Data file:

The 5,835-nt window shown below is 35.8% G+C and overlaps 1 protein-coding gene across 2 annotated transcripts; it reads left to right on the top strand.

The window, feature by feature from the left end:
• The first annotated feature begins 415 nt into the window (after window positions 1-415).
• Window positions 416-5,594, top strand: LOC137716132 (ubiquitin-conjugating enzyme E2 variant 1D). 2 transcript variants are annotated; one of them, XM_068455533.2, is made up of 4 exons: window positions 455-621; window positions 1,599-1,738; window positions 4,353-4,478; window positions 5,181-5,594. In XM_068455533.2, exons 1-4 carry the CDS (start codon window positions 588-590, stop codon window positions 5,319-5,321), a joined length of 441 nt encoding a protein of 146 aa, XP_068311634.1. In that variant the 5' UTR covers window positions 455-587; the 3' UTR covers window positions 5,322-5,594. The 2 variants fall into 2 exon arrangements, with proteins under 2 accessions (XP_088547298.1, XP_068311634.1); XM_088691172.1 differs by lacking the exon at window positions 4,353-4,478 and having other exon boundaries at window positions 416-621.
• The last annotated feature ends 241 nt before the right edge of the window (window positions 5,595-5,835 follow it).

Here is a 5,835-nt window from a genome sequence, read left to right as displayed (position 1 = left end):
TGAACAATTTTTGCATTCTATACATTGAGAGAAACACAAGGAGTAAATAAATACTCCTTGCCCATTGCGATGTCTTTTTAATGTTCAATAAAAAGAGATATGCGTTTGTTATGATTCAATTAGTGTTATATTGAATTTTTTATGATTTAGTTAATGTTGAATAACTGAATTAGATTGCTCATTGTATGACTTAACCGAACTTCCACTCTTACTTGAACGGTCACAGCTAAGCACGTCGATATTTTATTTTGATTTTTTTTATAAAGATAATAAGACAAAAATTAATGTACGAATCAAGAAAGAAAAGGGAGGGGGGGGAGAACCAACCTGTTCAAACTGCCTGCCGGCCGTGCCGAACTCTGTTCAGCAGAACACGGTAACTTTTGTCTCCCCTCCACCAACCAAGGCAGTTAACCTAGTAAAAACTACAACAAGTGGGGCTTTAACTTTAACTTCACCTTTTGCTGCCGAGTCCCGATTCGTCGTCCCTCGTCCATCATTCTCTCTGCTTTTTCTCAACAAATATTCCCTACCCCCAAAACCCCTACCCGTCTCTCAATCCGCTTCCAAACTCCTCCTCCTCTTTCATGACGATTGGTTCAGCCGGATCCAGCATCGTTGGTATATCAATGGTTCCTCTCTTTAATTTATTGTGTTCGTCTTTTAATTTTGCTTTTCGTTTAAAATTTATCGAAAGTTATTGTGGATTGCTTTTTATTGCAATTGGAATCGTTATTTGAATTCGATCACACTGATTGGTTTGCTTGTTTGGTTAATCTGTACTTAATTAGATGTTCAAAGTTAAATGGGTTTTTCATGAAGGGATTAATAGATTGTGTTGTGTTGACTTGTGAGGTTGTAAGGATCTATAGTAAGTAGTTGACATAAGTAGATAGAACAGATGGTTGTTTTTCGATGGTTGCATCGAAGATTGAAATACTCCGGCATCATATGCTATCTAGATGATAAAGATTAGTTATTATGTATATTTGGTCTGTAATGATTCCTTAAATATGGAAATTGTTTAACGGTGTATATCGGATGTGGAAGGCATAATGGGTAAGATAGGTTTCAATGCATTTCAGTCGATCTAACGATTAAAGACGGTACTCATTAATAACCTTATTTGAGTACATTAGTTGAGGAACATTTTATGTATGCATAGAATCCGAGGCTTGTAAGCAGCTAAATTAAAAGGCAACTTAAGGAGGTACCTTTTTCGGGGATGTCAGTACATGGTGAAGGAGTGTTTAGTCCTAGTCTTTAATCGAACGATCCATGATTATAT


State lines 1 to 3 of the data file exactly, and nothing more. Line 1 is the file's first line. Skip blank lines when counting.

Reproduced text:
The 5,835-nt window shown below is 35.8% G+C and overlaps 1 protein-coding gene across 2 annotated transcripts; it reads left to right on the top strand.

The window, feature by feature from the left end:
• The first annotated feature begins 415 nt into the window (after window positions 1-415).